Paper [16] reviewed two complementary approaches to profiling disease-related VOCs by nanomaterial-based sensors: selective and cross-reactive sensing. Our research is based on work [2], where the authors utilized the cross-reactive approach. This method broadly responds to various TB-specific VOCs emitted from the skin’s headspace. The VOC selectivity is gained through pattern recognition by obtaining information on the vapor’s identity, properties, and concentration exposed to the sensor array.
In [3], the authors reported an artificially intelligent nanoarray for the noninvasive diagnosis and classification of 17 diseases based on exhaled breath VOCs; reference [2] employed a similar type of sensor, consisting of chemiresistive films containing spherical gold nanoparticles (GNPs; core diameter 3–4 nm) capped with different organic ligands, 2D random networks of single-walled carbon nanotubes (RN-SWCNTs) capped with different organic layers, and polymeric composites. The inorganic nanomaterials within the films are responsible for electric conductivity. In contrast, the organic component provides sites for VOC adsorption. Upon VOC exposure, they are either absorbed onto the sensing surface or diffused into the sensing film, reacting with the organic phase or functional groups that cap the inorganic nanomaterials. This reaction/interaction results in the volume expansion/shrinkage of the nanomaterial film, causing changes in the conductivity between the inorganic nanomaterial blocks. For a sample collection, 40 sensors were employed, each with different functional groups capping the inorganic nanomaterial. This ensured that each sensor yielded a distinct response to individual or patterned VOCs within the sample, generating a full metabolic profile of the tested state, resulting in a pattern of resistance changes detected by the sensor array to a given vapor.
Previous studies primarily concentrated on developing nanomaterial-based sensors for accurately detecting disease-related VOC patterns. However, they did not furnish comprehensive details on the applied classification procedures that procured the results. Furthermore, the dependability and progress of discriminant data classifiers cannot be ensured. Moreover, existing ML approaches are more prevalent in large dataset scenarios. However, approaches such as transfer learning are widely used in small dataset settings, as introduced in Section 1; there is currently a deficiency in similar and extensive datasets that can be utilized as source domains in transfer learning for our task. Therefore, it is critical to develop dependable and suitable ML models pertinent to data-deficient problems that can be combined with other domains and foster their development.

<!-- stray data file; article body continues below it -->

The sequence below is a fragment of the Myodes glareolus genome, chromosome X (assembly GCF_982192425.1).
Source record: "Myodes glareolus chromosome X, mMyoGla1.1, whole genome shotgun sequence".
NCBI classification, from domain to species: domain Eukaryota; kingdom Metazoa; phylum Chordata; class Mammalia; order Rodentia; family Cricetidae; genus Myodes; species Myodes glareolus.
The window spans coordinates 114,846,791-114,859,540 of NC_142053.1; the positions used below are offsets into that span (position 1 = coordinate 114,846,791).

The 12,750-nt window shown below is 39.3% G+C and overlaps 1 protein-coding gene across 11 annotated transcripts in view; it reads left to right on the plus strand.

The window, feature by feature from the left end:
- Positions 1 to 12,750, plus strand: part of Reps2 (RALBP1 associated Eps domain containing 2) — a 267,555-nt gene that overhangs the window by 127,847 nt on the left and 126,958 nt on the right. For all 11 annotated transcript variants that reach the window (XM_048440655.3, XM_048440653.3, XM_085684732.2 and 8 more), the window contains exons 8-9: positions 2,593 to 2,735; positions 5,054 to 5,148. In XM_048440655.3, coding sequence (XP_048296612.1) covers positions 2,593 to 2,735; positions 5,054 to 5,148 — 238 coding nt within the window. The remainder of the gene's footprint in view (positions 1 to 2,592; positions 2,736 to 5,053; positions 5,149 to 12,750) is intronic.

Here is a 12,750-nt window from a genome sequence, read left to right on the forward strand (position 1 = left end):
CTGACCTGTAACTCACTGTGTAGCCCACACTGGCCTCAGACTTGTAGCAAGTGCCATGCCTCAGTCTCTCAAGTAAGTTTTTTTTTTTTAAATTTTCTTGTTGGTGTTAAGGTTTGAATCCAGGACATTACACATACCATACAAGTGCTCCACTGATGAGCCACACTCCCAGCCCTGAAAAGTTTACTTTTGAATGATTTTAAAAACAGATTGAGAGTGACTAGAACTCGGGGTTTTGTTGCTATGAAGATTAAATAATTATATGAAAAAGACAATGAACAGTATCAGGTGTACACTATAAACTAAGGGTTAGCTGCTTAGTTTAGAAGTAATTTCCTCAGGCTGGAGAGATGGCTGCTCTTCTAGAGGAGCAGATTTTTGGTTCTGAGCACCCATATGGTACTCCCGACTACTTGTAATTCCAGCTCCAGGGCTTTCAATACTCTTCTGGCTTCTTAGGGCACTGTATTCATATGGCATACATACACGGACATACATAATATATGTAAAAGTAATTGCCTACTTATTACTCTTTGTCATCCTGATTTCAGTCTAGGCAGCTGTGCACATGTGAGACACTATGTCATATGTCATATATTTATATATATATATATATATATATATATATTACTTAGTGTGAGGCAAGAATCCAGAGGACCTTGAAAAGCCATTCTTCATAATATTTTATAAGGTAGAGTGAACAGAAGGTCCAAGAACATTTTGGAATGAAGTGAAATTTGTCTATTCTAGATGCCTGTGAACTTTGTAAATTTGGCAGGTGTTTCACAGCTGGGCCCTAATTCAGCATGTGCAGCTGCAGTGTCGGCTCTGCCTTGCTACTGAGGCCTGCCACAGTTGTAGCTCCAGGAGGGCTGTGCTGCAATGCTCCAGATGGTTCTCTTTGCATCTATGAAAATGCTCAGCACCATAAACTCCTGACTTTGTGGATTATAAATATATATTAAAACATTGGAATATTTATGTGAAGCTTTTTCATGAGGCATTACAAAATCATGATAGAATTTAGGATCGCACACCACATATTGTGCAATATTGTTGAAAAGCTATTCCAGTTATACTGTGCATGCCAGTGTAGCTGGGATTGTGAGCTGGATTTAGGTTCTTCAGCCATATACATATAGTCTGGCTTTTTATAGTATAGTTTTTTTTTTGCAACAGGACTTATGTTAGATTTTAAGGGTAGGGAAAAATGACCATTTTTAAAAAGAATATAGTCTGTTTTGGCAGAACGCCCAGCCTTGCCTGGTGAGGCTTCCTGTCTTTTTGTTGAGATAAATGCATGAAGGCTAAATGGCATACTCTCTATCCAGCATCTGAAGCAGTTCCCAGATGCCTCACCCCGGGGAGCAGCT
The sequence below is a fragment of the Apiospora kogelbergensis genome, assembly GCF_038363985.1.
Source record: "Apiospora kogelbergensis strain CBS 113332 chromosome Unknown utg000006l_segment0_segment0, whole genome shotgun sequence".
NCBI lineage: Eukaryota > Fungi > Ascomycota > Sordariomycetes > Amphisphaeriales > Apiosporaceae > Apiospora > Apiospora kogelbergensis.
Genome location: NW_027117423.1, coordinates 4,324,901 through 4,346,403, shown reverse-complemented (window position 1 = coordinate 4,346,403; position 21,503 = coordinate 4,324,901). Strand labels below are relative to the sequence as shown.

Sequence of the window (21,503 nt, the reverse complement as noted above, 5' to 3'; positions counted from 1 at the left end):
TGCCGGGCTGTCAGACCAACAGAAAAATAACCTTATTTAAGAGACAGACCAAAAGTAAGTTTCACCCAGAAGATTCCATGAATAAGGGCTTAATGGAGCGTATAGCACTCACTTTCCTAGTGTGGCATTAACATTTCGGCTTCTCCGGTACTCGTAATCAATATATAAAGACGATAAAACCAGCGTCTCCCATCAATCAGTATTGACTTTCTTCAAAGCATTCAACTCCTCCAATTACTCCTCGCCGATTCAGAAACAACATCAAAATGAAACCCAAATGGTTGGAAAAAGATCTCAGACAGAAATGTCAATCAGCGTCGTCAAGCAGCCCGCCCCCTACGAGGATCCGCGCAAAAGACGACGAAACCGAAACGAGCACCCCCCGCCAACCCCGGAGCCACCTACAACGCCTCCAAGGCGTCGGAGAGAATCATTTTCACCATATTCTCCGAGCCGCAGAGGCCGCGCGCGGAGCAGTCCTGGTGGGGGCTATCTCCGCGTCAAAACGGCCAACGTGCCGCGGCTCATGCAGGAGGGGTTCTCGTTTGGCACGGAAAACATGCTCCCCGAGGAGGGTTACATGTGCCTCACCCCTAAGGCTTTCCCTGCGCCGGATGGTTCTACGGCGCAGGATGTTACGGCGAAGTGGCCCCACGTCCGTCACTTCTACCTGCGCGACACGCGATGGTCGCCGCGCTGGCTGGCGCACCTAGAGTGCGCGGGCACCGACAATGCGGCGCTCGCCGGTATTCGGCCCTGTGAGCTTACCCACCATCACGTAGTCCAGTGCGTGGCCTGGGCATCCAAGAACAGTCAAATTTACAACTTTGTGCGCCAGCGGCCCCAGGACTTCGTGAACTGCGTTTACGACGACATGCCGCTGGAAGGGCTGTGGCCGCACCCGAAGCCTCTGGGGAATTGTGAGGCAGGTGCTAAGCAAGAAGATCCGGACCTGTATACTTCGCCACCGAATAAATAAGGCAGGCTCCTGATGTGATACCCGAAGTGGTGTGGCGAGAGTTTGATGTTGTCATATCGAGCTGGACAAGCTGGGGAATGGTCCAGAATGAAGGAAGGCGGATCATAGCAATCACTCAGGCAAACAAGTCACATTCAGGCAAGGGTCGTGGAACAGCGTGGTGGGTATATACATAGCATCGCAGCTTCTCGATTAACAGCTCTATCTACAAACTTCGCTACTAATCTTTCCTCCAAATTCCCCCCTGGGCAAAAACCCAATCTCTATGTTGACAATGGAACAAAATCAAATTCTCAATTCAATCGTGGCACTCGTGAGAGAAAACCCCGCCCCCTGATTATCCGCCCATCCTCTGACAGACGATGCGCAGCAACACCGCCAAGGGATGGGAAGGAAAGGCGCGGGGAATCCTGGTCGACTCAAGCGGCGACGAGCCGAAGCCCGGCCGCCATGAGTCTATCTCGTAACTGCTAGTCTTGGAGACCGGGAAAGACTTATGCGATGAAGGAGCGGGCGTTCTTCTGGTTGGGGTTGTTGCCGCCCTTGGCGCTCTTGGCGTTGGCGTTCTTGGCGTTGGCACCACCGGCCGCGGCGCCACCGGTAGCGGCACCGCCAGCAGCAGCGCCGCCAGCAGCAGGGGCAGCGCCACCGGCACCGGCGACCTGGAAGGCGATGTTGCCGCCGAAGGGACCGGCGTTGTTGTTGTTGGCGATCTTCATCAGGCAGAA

3. Background

3.1. Time Series Classification

The rapid expansion of data availability has led to the development of time series classification (TSC) in a wide range of fields, ranging from human recognition [20] and electronic health records [21] to acoustic scene classification [22] and stock market prediction [23]. Thus, TSC has attracted the attention of a large number of researchers. The definition of a TSC task can be categorized into two types:
Definition 1.
A univariate time series X = { x 1 , x 2 , , x T } is an ordered set of real values with timestamps. The length of X equals the number of real values T.
Definition 2.
A dataset D = { ( X 1 , Y 1 ) , ( X 2 , Y 2 ) , , ( X N , Y N ) } consists of a collection of N pairs of ( X i , Y i ) , where ( X i , Y i ) is the ith sample and X i is either a univariate or multivariate time series accompanied by Y i as its one-hot label vector.
The TSC task aims to train a classifier over dataset D to map from the time series inputs to a probability distribution over class labels. Our task can be categorized as an instance of the MTSC problem, where each sample comprises a set of MTS inputs (denoted as X) and a single corresponding label (represented as Y).

3.2. Encoding Time Series as Images by Gramian Angular Field (GAF)

The Gramian angular field (GAF) is one of the most widely used frameworks for encoding univariate time series as 2D images [24]. This approach has recently gained popularity due to its ability to capture cyclical patterns and correlations present in the original time series data, thus enabling researchers to take advantage of the success of deep learning architectures in CV and transfer it into the time series domain. The GAF transformation mainly involves two steps: encoding the univariate time series into polar coordinates and then computing the Gramian matrix of the encoded data.
Before the GAF transformation, the input time series X = { x 1 , x 2 , , x n } first needs to be normalized within the interval [ 1 , 1 ] by
x i ˜ = ( x i m a x ( X ) + ( x i m i n ( X ) ) ) m a x ( X ) m i n ( X ) .
In the first step, the normalized time series X ˜ = { x ˜ 1 , x ˜ 2 , , x ˜ n } of n real-valued time steps can be represented in polar coordinates by encoding the value as the angular cosine and the time stamp as the radius, using
{ ϕ = a r c c o s ( x i ˜ ) , 1 x i ˜ 1 , x i ˜ X ˜ , r = t i N , t i N .
The equation presented above defines the value of the time stamp t i and incorporates a constant factor N to regulate the range of the polar coordinate system. In the second step, pairs of angular values from the polar coordinate representation are taken, and their outer products are calculated as follows:
G = cos ( ϕ 1 + ϕ 1 ) cos ( ϕ 1 + ϕ 2 ) cos ( ϕ 1 + ϕ n ) cos ( ϕ 2 + ϕ 1 ) cos ( ϕ 2 + ϕ 2 ) cos ( ϕ 2 + ϕ n ) cos ( ϕ n + ϕ 1 ) cos ( ϕ n + ϕ 2 ) cos ( ϕ n + ϕ n )